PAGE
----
Android Installed PWA Chrome true false false 11 96.0
Android Installed PWA Firefox true false false 11 95.1.0
Android Installed TWA Chrome true false true 11 96.0
Android Installed TWA Firefox false false false 11 95.1.0
iOS Web false false false 14.8.1 604.1?
iOS Installed PWA true true false 14.8.1 604.1?
iOS Installed TWA false false false 14.8.1 604.1?

The situation column describes the OS and browser pair and how the user is running the page. The three media, navigator, and andref columns contain the value of the above variables. The final OK column lets us know if the outcome is correct. Notably, the checks described in the Stack Overflow answer don't work 100% of the time. The first issue is with launching a TWA via Firefox on Android (a rare scenario). The second is when launching a TWA on iOS (more common).

To get a working solution we'll need to dig a little deeper. Specifically, the user agent contains some more hints for us. Let's look at a few more scenarios.

This is the user agent string when iOS is running the installed TWA app:

Mozilla/5.0 (iPhone; CPU iPhone OS 14_8_1 like Mac OS X)
  AppleWebKit/605.1.15 (KHTML, like Gecko)
  Mobile/15E148

And this is the user agent string when iOS is running via the browser or via installed PWA:

Mozilla/5.0 (iPhone; CPU iPhone OS 14_8_1 like Mac OS X)
  AppleWebKit/605.1.15 (KHTML, like Gecko)
  Version/14.1.2 Mobile/15E148 Safari/604.1

And this is the user agent string when iOS is rendering the page via Chrome, which is really just Safari with a different wrapper:

Mozilla/5.0 (iPhone; CPU iPhone OS 14_8 like Mac OS X)
  AppleWebKit/605.1.15 (KHTML, like Gecko)
  CriOS/96.0.4664.101 Mobile/15E148 Safari/604.1

Notice that the Safari moniker is missing in the TWA! Luckily, the existing platform check still works. We can then deduce that if the device is running iOS, and if the word "Safari" is missing in the user agent, then it must be installed as a TWA.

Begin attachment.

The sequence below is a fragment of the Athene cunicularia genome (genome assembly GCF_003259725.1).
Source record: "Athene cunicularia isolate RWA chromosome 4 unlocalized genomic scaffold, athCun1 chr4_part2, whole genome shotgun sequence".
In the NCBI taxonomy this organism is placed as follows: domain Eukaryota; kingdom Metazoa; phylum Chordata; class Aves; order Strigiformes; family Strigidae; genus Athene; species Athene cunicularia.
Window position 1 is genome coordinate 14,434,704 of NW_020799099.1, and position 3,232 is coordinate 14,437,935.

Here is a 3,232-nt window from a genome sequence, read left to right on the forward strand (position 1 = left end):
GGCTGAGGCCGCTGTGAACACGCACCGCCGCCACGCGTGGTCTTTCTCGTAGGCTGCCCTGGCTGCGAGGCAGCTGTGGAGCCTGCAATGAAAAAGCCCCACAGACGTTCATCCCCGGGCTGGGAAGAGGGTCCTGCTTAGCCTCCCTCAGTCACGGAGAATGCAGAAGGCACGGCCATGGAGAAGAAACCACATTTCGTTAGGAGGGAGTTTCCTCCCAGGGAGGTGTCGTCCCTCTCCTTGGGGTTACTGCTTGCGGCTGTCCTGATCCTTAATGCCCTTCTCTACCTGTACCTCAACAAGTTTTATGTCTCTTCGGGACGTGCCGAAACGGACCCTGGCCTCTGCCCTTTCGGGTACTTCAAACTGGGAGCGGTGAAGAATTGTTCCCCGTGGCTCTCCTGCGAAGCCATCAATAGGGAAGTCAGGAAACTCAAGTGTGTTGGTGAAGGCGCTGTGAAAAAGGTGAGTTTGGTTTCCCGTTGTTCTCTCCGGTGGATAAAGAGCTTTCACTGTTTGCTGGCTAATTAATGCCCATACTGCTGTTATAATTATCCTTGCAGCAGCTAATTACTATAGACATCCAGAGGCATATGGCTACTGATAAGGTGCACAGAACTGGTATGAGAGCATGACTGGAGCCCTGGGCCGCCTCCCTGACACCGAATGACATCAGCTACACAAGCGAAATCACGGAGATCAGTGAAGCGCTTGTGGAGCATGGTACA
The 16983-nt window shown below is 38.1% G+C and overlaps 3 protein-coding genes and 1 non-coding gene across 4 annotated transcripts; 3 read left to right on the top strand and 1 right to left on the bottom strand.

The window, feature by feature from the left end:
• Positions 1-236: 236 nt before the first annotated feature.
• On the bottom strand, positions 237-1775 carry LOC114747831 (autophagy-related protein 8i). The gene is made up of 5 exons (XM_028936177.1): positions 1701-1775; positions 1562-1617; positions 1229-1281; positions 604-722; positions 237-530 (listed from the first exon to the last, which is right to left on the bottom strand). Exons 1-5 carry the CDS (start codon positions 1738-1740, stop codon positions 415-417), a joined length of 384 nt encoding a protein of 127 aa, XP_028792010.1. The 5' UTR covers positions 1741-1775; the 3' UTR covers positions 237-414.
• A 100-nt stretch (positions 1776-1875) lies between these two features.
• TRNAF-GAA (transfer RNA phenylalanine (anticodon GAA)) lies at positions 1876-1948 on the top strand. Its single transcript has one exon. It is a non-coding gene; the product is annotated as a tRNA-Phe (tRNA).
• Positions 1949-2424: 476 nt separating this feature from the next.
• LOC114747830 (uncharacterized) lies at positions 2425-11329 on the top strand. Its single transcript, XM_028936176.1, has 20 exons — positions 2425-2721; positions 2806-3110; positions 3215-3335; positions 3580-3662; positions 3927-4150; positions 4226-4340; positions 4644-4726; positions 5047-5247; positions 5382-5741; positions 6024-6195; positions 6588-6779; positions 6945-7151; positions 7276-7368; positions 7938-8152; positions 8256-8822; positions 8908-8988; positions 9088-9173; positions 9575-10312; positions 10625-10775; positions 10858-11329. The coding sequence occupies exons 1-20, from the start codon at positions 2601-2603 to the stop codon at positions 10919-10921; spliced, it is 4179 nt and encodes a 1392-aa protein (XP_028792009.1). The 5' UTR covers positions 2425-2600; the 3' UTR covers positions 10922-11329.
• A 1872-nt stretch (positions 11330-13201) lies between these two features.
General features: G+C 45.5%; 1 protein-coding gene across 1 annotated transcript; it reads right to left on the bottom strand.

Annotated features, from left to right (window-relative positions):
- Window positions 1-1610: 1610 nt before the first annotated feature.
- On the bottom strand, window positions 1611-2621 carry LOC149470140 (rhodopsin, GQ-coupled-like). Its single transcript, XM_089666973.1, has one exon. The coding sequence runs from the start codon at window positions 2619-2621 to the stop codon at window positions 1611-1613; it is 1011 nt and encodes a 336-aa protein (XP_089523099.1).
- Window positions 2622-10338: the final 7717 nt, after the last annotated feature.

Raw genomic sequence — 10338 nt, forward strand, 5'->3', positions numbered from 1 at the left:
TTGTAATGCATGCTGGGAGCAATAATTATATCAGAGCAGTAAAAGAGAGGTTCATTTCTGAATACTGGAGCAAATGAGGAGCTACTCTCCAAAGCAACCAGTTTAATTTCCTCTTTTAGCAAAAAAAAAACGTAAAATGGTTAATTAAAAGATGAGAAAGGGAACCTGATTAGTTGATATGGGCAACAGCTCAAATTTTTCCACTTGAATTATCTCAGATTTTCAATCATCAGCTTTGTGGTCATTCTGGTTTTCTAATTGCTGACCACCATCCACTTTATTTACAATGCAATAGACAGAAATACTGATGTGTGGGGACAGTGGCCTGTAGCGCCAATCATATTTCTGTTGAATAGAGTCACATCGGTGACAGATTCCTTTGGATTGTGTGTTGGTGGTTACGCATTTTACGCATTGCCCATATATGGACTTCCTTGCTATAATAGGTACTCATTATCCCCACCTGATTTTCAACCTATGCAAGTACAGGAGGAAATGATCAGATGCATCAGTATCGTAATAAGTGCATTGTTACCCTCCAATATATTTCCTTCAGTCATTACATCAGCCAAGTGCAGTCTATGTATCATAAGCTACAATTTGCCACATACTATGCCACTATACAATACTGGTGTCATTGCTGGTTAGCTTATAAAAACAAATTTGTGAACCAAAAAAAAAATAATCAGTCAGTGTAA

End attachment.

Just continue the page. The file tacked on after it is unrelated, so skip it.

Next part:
In the end, this is the code that I'm using to detect platform and if the current context has been launched via the homescreen:

const UA = navigator.userAgent;

const IOS = UA.match(/iPhone|iPad|iPod/);
const ANDROID = UA.match(/Android/);

export const PLATFORM = IOS ? 'ios' : ANDROID ? 'android' : 'unknown';

const standalone = window.matchMedia('(display-mode: standalone)').matches;

export const INSTALLED = !!(standalone || (IOS && !UA.match(/Safari/)));

There are two main takeaways from my findings. The first is that if Firefox is installed as the system browser on Android then it's currently not possible to know if a page is running as a TWA! I would consider it a bug that the display-mode: standalone check fails. While I've used Firefox as a system browser for multiple years I suspect it's uncommon enough that most users won't encounter it. The second takeaway that only the media check from the Stack overflow answer is useful when detecting installation status. While I'd love to use the cleaner navigator.standalone everywhere it's just not as common.

Thomas Hunter II Avatar

Thomas has contributed to dozens of enterprise Node.js services and has worked for a company dedicated to securing Node.js. He has spoken at several conferences on Node.js and JavaScript, is an O'Reilly published author, and is an organizer of NodeSchool SF.